Both the Banker and the Merchants in this scenario have something to add to the conversation, but they will have completely different priorities and communication styles as the discussion continues. Neither the Banker nor the Merchants are correct or incorrect. They simply see the conversation through the lens of their own CVI profile.

Because everyone sees the world through the lens of their CVI profile, anything that is outside of that perspective will require a certain amount of inner translation. At first this can be confusing or even frustrating, especially when they don't know much about profiles other than their own.

Those mature in their Core Values Index profile, and knowledgeable about how other profiles think and act and see the world, will be able to make that translation on the fly. Obtaining that knowledge of yourself and knowledge of others will be very powerful in your personal and professional life.

How your behavior is governed by your CVI profile

Your priorities and values, and the way you speak and act, are determined by your CVI profile. People view you and develop perceptions of you because of how you act. Your CVI profile determines your outward persona.

The most accurate way to witness your CVI psychometric profile in action is to reflect on how you instinctively respond to both positive and challenging situations in your daily life.

For example, let's assume you are asked to attend a business meeting and without notice or preparation, the meeting coordinator asks you to stand up and give a five minute presentation to the group on a subject you were familiar with a few years back.

Your response to this situation will be determined by your primary and secondary CVI profile. For example, if you are a Builder/Merchant, you would likely stand up confidently and begin speaking with authority and confidence, even if your facts and experience are a bit rusty. If you are a Banker/Innovator, you would probably ask to schedule your presentation for a later date, giving you time to research the topic in greater detail and prepare slides (probably a lot of them).

This is all assuming, of course, that you didn't pass out on the spot because of your overwhelming fear of public speaking. That is something most people share regardless of their CVI profile.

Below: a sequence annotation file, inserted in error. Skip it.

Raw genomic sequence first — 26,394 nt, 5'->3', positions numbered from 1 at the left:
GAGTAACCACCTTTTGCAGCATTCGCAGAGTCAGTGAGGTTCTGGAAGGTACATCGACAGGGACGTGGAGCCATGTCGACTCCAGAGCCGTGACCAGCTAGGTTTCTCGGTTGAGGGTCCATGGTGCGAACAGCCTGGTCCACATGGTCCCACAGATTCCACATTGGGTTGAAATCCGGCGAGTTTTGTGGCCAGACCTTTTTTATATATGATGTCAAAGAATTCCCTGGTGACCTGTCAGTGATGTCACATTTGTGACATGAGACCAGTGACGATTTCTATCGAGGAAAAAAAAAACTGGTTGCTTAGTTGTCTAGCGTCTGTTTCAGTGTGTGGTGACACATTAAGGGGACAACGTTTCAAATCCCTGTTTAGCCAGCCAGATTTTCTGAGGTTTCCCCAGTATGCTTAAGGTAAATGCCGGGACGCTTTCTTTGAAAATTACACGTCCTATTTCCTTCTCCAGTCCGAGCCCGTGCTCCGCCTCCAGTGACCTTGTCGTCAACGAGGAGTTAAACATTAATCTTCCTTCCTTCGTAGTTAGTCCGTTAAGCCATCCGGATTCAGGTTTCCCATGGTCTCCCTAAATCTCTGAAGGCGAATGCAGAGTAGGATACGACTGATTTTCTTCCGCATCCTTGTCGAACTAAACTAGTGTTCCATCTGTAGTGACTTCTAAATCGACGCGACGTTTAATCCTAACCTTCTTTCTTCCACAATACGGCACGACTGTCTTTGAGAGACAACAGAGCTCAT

Every time you react instinctively to a situation, key components of your CVI profile are revealed. Thinking back on your life so far, you might be able to piece together clues about your personality's DNA to construct a very loose model of what your psychometric profile might be. Or, read your full CVI report and get the same information in a matter of minutes.

Tying it all together

If you can understand how you see yourself, you can more easily understand how you see others. You will also understand how others see you. These insights can dramatically improve how you achieve the goals and expectations you set for yourself, as well as radically increase your ability to navigate your personal and professional relationships.

Understanding that your behavior is governed and shaped by your psychometric profile is the third and final insight you gain when reading your Core Values Index report.

If you haven't yet taken the CVI, go to https://erep.com/core-values-index/ right now. It only takes 8 minutes to complete but the benefits will last a lifetime.


Go to eRep.com/core-values-index/ to learn more about the CVI or to take the Core Values Index assessment.
The Three Insights Within Your Core Values Index Psychometric Profile

Read similar articles in these categories:

Core Values Fundamentals

Learn more about the CVI:


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Steve Williamson

Steve Williamson

Innovator/Banker - Dir. Product Development, eRep, Inc.

Steve has a career in information technology and software development spanning three decades. He is the author of a series of fantasy novels called The Taesian Chronicles (www.taesia.com), and when he isn't writing he enjoys motorcycle adventure touring and buzzing around the skies in his home-built flight simulator.